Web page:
Tutorial: Tambour Embroidery
The name »Tambour Embroidery« comes from the word tambourine (drum). This embroidery technique is implemented by stretching a piece of fabric tightly into a frame like a drum. Most renowned French couture embroidery studios such as »Lesage« work with this stitch. In France this technique is also called »Lunéville«. The advantage of tambour embroidery compared with simple embroidery is that only after a few hours of practice there is an essential faster progress than with a simple embroidery needle. In this article we show in a simple step-by-step guide how to do this traditional embroidery technique. The complete instruction can be found in the M. Müller & Sohn magazine 01-02.2020. A continuation of the instruction Tambour embroidery with beads will follow in the 04.2020 issue.
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What do you need to embroider tambour?
The tambourine needle is a special fine and pointed crochet needle. When inserting the needle, make sure that the opening of the needle is on the same side as the locking screw. This makes it easier to evaluate in which direction the crochet points during embroidery. Tambour beginners should first practice on a piece of fabric and try out different stitches and textile decoration techniques. Organza is best suited for this, but you can also use tulle. In principle, this type of embroidery can also be transferred to other textiles if you have a good handling of the needle. Suitable threads are for example »Fil a Gant«, silk thread, embroidery twist or metallic thread. As an introduction it is recommended to practice the simple chain stitch in different sizes. Afterwards beautiful corners, embroidery in a circle and surface embroidery can be tried. Finally, beads or sequins can also be incorporated. For the tambourine embroidery a special embroidery hoop can be used to keep both hands free, as it does not need to be held.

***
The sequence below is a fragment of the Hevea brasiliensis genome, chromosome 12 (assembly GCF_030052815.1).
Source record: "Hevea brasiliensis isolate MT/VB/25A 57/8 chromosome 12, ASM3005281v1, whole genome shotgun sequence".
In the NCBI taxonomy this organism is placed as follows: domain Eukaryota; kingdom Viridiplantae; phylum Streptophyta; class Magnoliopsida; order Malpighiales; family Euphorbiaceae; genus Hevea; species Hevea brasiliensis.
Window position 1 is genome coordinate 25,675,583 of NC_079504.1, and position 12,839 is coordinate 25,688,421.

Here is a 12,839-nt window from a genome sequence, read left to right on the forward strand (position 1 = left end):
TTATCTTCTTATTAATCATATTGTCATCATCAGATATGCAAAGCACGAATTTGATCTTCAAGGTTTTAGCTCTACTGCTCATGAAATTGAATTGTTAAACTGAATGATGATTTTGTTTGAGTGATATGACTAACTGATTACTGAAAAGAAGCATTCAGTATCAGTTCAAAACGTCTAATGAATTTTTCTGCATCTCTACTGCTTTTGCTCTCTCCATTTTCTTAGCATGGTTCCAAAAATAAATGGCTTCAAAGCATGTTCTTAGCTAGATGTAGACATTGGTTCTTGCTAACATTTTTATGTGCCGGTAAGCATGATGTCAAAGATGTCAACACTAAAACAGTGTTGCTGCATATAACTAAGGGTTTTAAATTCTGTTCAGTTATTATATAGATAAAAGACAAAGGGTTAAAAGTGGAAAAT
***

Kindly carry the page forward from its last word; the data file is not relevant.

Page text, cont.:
Securing at the beginning of the seam
To start with we show how the beginning of the seam can be fixed. For a better illustration, the stitch is worked a little larger than necessary. The securing stitches should actually be as small as possible to not attract any attention.
1 Place the embroidery thread around your index finger and fixate it with your thumb on your middle finger to create tension on it, then hold it under the embroidery frame.
2 Prick with the tambourine needle from above and pull the beginning of the yarn upwards. Place the needle on the side of the yarn and wind the beginning three times around the needle to fixate it.
3 For the first stitch, the needle is inserted from above at a distance from the start of the thread. The opening of the needle and the locking screw always point in the direction of the embroidery, in this case to the right. In order to avoid thread pulling during the stitching process, the needle should be held as vertically as possible.
4 Then wrap the yarn from behind once around the whole needle and then turn the needle 180 degrees clockwise that the screw and the opening point to the left . To increase the tension and stabilize the yarn in the needle hook, pull the yarn slightly with your fingers. Now the thread can be brought to the surface. In order to get ready for the next stitch, the thread tension can now be loosened again.
5 The needle is already in the correct position for a reverse stitch, which should end behind the first stitch.
6 After the reverse stitch, wind the thread around the needle again, turn the needle 180 degrees, secure the thread in the hook and pull it to the surface, the loop should go through the previous stitch.
7 When the new loop is pulled to the right, the previous one moves with it. Now the previous loop should be tightened by pulling the thread underneath the embroidery hoop.
8 The final third safety stitch is located aft er the very first stitch. Aft er the needle has been inserted, the yarn is now wrapped around the crochet again, then the crochet is turned 180 degrees and the loop is pulled up.
9 After these three steps, i.e.: insertion, back stitch, forward stitch, the seam is secured and the actual embroidery can now start.
The chain stitch is suitable for simple lines or for fi lling entire areas. The principle here is the same as for the securing stitch, except that all stitches are worked forward.
Continued in M. Müller & Sohn Magazin 01-02.2020.